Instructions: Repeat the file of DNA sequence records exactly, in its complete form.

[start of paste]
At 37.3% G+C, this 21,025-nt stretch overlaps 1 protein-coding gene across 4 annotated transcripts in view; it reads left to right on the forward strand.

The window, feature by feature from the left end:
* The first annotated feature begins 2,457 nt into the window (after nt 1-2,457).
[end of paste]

At 37.3% G+C, this 21,025-nt stretch overlaps 1 protein-coding gene across 4 annotated transcripts in view; it reads left to right on the forward strand.

The window, feature by feature from the left end:
* The first annotated feature begins 2,457 nt into the window (after nt 1-2,457).